Students may authorize persons of their choosing to access UNH billing information through the Parent Portal. This replaces the "authorized Payer" service. (April 23, 2007)
4. The University occasionally receives court orders and grand jury subpoenas requiring it to produce a student’s educational records. The University usually makes reasonable efforts to notify the student of the order or subpoena before complying, except when the order or subpoena itself requires that the student not be notified.
5. The right to file a complaint with the U.S. Department of Education concerning alleged failure by the University of New Hampshire to comply with the requirements of FERPA. The name and address of the Office that administers FERPA is:
Family Policy Compliance Office
U.S. Department of Education
400 Maryland Avenue, SW
Washington, DC 20202-4605
Effective 1998, The Family Educational Rights and Privacy Act was amended to permit postsecondary institutions to disclose, to parents or legal guardians of students under the age of 21, information about violations of law and campus policies regarding alcohol or other drugs. The University of New Hampshire provides such notification in certain situations. The parental notification policy is contained herein under Alcohol, Tobacco, and Other Drug Policies. For full text of the amendment, please see footnote.1
As of January 3, 2012, the U.S. Department of Education’s FERPA regulations expand the circumstances under which a student’s education records and personally identifiable information (PII) contained in such records — including his/her Social Security Number, grades, or other private information — may be accessed without the student’s consent. First, the U.S. Comptroller General, the U.S. Attorney General, the U.S. Secretary of Education, or state and local education authorities ("Federal and State Authorities") may allow access to student records and PII without the individual’s consent to any third party designated by a Federal or State Authority to evaluate a federal- or state-supported education program. The evaluation may relate to any program that is "principally engaged in the provision of education," such as early childhood education and job training, as well as any program that is administered by an education agency or institution. Second, Federal and State Authorities may allow access to a student’s education records and PII without prior consent to researchers performing certain types of studies, in certain cases even when UNH objects to or does not request such research. Federal and State Authorities must obtain certain use-restriction and data security promises from the entities that they authorize to receive students’ PII, but the authorities need not maintain direct control over such entities. In addition, in connection with Statewide Longitudinal Data Systems, State Authorities may collect, compile, permanently retain, and share without prior consent PII from students’ education records, and they may track students’ participation in education and other programs by linking such PII to other personal information that they obtain from other Federal or State data sources, including workforce development, unemployment insurance, child welfare, juvenile justice, military service, and migrant student records systems.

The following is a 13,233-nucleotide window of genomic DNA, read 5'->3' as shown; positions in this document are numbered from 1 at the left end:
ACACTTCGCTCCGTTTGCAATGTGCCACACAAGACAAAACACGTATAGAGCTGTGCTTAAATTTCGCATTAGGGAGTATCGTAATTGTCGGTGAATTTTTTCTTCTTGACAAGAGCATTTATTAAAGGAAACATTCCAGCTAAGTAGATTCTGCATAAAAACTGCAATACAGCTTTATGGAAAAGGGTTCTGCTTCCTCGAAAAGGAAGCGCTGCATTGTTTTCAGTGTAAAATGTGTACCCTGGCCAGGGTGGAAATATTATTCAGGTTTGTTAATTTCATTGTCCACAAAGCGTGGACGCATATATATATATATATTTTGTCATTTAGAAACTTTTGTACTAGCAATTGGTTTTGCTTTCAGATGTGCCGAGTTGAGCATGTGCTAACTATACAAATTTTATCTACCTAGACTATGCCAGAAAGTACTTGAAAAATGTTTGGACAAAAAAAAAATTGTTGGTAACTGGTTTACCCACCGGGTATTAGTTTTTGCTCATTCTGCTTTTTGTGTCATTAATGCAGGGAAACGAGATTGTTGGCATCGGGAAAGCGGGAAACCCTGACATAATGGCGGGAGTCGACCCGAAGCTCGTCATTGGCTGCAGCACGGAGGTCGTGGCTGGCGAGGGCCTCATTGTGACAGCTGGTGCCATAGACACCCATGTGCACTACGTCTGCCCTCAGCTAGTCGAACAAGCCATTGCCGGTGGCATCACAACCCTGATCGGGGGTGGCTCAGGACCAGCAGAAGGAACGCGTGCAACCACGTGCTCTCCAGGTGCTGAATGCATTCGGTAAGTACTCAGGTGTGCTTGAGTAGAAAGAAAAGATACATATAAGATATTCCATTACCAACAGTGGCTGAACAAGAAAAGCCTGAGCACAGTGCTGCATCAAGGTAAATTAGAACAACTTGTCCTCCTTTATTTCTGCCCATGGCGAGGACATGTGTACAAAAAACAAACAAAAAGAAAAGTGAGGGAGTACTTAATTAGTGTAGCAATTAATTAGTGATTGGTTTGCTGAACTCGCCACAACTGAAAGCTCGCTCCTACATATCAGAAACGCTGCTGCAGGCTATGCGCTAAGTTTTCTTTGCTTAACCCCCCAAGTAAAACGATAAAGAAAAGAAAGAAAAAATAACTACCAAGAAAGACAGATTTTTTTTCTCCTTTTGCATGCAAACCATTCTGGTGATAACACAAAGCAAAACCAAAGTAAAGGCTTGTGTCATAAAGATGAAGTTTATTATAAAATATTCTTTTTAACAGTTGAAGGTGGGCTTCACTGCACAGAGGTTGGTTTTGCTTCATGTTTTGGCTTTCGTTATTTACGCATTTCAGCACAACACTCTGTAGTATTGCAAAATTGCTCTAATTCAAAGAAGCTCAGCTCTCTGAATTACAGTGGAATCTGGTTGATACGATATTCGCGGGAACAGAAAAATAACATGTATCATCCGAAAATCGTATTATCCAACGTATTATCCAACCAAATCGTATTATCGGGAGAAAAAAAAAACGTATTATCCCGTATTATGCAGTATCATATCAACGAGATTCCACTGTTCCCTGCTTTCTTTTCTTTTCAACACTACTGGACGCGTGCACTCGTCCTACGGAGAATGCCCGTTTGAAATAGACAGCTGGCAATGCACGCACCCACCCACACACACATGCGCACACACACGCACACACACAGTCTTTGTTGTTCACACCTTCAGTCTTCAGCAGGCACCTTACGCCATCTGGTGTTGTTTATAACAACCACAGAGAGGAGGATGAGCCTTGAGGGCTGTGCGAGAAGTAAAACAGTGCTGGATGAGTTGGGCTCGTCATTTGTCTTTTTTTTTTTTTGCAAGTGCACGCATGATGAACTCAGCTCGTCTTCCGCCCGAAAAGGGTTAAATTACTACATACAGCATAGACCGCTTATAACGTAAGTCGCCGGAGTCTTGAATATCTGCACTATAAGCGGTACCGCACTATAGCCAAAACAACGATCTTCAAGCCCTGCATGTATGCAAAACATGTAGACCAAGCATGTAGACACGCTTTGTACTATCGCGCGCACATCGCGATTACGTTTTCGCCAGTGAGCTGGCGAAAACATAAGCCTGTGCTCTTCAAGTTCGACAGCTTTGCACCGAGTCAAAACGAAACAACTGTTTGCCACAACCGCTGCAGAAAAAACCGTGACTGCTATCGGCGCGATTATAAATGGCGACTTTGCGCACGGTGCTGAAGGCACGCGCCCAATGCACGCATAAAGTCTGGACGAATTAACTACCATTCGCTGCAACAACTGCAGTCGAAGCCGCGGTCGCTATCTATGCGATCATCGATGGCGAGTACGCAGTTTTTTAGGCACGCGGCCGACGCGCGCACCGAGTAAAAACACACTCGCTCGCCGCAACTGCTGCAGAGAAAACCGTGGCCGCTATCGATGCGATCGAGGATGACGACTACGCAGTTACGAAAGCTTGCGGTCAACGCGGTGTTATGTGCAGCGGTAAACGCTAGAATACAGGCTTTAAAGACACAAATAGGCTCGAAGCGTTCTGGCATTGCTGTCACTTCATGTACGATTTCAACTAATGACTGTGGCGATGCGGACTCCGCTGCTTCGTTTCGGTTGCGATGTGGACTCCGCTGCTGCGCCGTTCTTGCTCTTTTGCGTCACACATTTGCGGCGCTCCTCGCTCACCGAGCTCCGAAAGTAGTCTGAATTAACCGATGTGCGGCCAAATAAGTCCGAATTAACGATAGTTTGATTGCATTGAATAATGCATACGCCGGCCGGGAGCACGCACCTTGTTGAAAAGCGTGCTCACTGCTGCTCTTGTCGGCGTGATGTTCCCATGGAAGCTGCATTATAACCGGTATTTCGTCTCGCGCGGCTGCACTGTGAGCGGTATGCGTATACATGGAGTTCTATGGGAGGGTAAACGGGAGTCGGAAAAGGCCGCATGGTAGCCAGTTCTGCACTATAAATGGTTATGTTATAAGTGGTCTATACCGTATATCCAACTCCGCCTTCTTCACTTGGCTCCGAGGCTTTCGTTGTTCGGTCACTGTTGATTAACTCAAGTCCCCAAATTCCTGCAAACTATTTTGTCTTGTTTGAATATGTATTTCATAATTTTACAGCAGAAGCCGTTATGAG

Section II: Directory Information About Students